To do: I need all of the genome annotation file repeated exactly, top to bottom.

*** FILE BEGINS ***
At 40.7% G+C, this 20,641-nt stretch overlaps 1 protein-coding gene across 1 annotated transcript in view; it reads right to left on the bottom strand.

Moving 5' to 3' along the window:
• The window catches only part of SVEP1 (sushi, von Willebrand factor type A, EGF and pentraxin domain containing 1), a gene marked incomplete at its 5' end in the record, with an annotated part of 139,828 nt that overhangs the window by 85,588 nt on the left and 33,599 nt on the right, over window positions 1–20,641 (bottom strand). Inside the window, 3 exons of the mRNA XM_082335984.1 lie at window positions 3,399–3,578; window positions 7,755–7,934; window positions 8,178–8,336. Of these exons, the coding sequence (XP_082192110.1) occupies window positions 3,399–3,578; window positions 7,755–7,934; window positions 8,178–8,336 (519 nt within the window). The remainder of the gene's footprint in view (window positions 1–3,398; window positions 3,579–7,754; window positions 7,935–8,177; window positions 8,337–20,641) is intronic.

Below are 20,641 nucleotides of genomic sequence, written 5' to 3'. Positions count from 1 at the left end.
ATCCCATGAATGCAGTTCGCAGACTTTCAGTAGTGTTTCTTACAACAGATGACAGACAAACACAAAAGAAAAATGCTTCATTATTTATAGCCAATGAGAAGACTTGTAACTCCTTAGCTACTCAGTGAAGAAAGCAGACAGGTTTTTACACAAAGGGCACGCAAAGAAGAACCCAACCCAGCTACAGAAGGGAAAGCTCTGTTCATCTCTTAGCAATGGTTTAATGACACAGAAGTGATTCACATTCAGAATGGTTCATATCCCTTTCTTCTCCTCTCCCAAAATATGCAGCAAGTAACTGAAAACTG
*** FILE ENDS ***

At 40.7% G+C, this 20,641-nt stretch overlaps 1 protein-coding gene across 1 annotated transcript in view; it reads right to left on the bottom strand.

Moving 5' to 3' along the window:
• The window catches only part of SVEP1 (sushi, von Willebrand factor type A, EGF and pentraxin domain containing 1), a gene marked incomplete at its 5' end in the record, with an annotated part of 139,828 nt that overhangs the window by 85,588 nt on the left and 33,599 nt on the right, over window positions 1–20,641 (bottom strand). Inside the window, 3 exons of the mRNA XM_082335984.1 lie at window positions 3,399–3,578; window positions 7,755–7,934; window positions 8,178–8,336. Of these exons, the coding sequence (XP_082192110.1) occupies window positions 3,399–3,578; window positions 7,755–7,934; window positions 8,178–8,336 (519 nt within the window). The remainder of the gene's footprint in view (window positions 1–3,398; window positions 3,579–7,754; window positions 7,935–8,177; window positions 8,337–20,641) is intronic.

Below are 20,641 nucleotides of genomic sequence, written 5' to 3'. Positions count from 1 at the left end.
ATCCCATGAATGCAGTTCGCAGACTTTCAGTAGTGTTTCTTACAACAGATGACAGACAAACACAAAAGAAAAATGCTTCATTATTTATAGCCAATGAGAAGACTTGTAACTCCTTAGCTACTCAGTGAAGAAAGCAGACAGGTTTTTACACAAAGGGCACGCAAAGAAGAACCCAACCCAGCTACAGAAGGGAAAGCTCTGTTCATCTCTTAGCAATGGTTTAATGACACAGAAGTGATTCACATTCAGAATGGTTCATATCCCTTTCTTCTCCTCTCCCAAAATATGCAGCAAGTAACTGAAAACTG